Interest in this type of volunteer experience can create an economic demand for more “orphans” and lead to the active recruitment of children into residential care facilities in order to attract foreign volunteers and financial support. As a result, well-meaning individuals and organizations can be responsible for fueling the separation of children and parents, keeping kids out of school to entertain tourists, and aiding corruption by those who are using these children for financial gain, all in the name of “service.”

Volunteers not only have a direct impact on children in these residential care centers, but also perpetuate a greater, more systemic problem. In staffing and funding such facilities, volunteers sustain overuse of an alternative care model that should only ever be a temporary solution for a child. (4) The lack of understanding about the damaging impact of institutionalizing children and of more positive alternatives means that people do not hesitate to support such institutions.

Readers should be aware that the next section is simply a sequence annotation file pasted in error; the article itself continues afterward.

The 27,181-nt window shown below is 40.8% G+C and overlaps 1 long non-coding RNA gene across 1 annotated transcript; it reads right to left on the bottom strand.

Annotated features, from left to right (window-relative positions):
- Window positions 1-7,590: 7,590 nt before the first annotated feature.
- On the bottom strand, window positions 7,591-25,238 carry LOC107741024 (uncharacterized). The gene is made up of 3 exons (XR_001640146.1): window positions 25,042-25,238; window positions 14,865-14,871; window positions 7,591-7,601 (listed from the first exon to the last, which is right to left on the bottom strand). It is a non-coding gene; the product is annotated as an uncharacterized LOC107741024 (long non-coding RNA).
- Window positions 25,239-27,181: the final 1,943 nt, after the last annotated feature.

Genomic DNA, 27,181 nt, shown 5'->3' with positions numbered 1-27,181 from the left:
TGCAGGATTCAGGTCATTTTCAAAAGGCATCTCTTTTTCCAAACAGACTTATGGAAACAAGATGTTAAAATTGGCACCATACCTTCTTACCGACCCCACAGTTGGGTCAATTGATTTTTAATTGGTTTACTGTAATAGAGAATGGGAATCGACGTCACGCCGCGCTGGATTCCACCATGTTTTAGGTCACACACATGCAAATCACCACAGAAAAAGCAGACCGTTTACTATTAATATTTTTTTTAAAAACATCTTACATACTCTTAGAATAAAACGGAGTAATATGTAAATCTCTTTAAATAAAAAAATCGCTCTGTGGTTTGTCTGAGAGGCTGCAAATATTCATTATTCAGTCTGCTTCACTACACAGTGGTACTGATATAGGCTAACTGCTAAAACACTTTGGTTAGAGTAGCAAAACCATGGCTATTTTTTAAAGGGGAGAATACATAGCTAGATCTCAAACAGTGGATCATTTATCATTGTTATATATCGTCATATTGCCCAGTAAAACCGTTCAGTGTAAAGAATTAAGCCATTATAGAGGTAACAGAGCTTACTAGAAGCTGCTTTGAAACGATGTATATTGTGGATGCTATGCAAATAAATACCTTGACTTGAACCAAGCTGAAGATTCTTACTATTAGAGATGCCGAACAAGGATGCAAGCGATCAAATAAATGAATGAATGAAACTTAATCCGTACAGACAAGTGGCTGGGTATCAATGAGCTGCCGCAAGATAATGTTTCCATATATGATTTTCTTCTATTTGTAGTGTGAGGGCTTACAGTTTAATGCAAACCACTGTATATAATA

Engaging in a Responsible Way

The main challenge here is that the general public, which is engaging in these experiences and driving the demand, is overwhelmed with international service program marketing but lacks resources to understand how to engage in a responsible way. This discussion is meant to kick-start a conversation and drive the demand of appropriate volunteer opportunities out of small, academic pockets and into larger circles.

The Importance of Education